KUALA LUMPUR, June 2 -- As household income is affected by the COVID-19 pandemic, loan growth has taken a toll, as the moratorium kicks in.
MIDF, in a research note today, said that as of April this year, the banking sector loan growth remained at 4.0 per cent year-on-year (yoy) with lower retail and loan applications.
However, as businesses are now in the phase of recovery, business loan growth has grown at a faster pace of 3.5 per cent year-on-year (yoy) to RM792.2 billion, driven by higher expansion of working capital loans of 4.9 per cent yoy to RM405.0 billion.
“Possibly, this could be due to businesses preparing for the uncertainty surrounding the pandemic and the movement control order (MCO),” it said.
Meanwhile, retail loans growth has continued to moderate as it grew at a slower pace of 4.4 per cent yoy to RM906.0 billion compared with 4.8 per cent yoy as at last month.
“On a sequential month basis, it showed a decline from RM906.7 billion. One of the main drivers were the faster decline in loans for the purchase of passenger cars as this fell 1.3 per cent yoy to RM157.1 billion from a contraction of 1.2 per cent yoy as at March this year,” it said.
On loan applications and approvals, the research house said that both segments recorded a contraction as applications slump by 41.4 per cent yoy as major segments of retail loans contracted significantly.
Applications for loans for the purchase of passenger cars, residential properties, personal loans and credit card slumped significantly while cumulatively, the four-month year-to-date loan applications contracted by 11.4 per cent yoy.
“Meanwhile, loan approvals saw a bigger contraction of 48.4 per cent yoy compared with a decline of 22.5 per cent yoy posted the previous month which is in tandem with the contraction of loan applications,” it said.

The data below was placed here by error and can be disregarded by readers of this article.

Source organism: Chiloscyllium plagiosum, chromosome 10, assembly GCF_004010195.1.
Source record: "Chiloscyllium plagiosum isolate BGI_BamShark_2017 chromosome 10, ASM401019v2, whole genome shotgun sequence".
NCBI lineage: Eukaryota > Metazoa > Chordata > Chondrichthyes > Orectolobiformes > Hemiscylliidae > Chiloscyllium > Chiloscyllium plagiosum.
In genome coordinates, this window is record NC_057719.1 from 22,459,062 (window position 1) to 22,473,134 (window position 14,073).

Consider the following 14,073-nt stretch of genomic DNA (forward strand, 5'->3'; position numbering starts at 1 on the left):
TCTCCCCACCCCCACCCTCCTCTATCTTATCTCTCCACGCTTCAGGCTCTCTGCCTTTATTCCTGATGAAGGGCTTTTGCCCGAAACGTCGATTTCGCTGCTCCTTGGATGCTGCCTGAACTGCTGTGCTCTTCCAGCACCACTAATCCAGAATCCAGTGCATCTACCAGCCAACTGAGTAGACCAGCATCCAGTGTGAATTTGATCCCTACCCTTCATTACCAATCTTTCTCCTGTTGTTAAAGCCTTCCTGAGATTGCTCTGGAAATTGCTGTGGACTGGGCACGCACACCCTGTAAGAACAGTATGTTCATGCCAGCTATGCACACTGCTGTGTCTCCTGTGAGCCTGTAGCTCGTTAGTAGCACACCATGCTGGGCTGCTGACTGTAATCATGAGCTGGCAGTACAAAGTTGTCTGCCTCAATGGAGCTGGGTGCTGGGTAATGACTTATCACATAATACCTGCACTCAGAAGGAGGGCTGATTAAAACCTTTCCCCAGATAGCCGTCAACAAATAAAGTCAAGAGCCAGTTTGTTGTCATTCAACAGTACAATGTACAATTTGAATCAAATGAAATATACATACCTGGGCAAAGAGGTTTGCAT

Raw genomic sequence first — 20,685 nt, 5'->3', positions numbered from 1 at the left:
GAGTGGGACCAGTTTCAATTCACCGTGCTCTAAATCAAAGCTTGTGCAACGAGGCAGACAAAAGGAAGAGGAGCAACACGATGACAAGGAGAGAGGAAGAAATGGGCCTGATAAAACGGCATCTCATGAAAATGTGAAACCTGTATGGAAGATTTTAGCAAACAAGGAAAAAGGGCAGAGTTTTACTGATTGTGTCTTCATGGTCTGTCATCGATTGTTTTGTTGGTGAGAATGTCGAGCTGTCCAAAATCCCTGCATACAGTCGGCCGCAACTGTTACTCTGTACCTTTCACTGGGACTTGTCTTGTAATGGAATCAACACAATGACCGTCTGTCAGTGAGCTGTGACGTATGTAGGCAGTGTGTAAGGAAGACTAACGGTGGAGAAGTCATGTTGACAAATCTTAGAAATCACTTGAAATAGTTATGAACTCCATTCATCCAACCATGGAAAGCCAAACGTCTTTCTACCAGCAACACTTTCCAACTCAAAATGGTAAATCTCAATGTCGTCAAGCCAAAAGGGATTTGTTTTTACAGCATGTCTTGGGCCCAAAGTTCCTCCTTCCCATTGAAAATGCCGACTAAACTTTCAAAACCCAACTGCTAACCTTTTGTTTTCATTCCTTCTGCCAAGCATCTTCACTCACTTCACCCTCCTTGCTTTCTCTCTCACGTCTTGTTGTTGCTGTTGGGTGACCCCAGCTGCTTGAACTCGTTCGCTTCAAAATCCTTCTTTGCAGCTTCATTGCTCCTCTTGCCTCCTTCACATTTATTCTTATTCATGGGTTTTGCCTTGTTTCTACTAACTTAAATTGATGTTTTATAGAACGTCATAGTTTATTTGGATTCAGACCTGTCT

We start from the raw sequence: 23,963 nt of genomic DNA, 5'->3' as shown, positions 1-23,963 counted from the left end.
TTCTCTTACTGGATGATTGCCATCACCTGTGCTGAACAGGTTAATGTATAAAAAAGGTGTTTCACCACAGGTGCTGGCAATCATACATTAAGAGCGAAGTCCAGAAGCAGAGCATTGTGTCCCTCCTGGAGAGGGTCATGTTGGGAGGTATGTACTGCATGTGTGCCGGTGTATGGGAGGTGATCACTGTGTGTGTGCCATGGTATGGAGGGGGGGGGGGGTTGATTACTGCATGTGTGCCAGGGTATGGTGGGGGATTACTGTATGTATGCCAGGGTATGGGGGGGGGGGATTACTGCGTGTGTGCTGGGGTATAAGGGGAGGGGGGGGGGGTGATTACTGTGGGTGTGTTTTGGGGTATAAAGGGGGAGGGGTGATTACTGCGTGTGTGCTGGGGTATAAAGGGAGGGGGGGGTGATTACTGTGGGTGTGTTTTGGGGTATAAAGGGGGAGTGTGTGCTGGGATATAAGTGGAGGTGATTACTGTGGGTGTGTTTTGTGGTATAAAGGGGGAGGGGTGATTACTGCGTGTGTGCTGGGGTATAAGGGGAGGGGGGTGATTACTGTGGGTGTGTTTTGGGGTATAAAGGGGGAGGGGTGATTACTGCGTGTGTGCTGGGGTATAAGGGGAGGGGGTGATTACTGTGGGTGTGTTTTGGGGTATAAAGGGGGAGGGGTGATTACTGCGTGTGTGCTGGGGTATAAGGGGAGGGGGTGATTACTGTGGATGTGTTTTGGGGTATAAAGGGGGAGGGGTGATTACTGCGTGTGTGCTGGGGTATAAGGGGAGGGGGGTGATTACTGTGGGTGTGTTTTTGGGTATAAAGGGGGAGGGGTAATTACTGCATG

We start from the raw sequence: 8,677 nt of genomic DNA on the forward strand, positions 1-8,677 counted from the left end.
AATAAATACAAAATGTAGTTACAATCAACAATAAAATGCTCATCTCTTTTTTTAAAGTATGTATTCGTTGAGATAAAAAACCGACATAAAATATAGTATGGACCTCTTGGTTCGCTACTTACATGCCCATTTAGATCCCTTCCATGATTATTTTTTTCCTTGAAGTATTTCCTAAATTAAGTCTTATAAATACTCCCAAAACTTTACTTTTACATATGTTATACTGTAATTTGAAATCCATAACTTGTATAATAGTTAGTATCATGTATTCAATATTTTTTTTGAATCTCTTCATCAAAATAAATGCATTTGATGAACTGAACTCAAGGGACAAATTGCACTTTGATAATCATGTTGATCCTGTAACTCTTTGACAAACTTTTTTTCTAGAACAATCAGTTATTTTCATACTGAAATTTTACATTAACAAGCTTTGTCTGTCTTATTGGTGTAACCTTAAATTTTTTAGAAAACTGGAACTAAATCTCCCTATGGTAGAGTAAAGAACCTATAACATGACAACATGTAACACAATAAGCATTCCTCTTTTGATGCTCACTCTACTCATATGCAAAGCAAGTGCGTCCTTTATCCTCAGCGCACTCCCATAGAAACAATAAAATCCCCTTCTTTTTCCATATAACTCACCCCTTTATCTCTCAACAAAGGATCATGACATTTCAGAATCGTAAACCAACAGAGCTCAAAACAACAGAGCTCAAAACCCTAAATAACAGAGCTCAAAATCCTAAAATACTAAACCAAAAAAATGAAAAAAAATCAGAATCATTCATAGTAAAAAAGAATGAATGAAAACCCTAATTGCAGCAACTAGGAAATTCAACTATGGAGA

Maybank Investment, on the other hand, said that as deflation picks up pace in line with the Consumer Price Index (CPI) decline in April, with a contraction of 2.9 per cent, this has led to a jump in real return on deposits to 5.34 per cent in April 2020 from 2.65 per cent in March.
“This has accorded Bank Negara Malaysia (BNM) room to cut interest rates, which it did in May and by a heftier 50 basis points,” it said.
AmInvest, meanwhile, said that banks’ interest income will be impacted by the consecutive overnight policy rate cuts, leading to lower net interest margins.
“As of now, we do not see any signs of further cuts in overnight policy rate (OPR). The moratorium granted on loan repayments for six months will result in a one-off day modification loss adjustment to banks interest income in the second quarter this year in line with MFRS 9.
“However, we believe that the impact will be manageable with the loss adjustment eventually reversing out as the loans progress towards the remaining tenor after the moratorium. Banks are still in discussions with the regulators and auditors to come up with a resolution for the modification loss,” it said.
Despite the current contraction, research houses are optimistic of upbeat future performance after the pandemic economic impact has subsided, and has remained neutral on the stock performance.
As at 10.45am, Bursa Malaysia’s Financial Services Index rose 42.97 points to 12,466.94.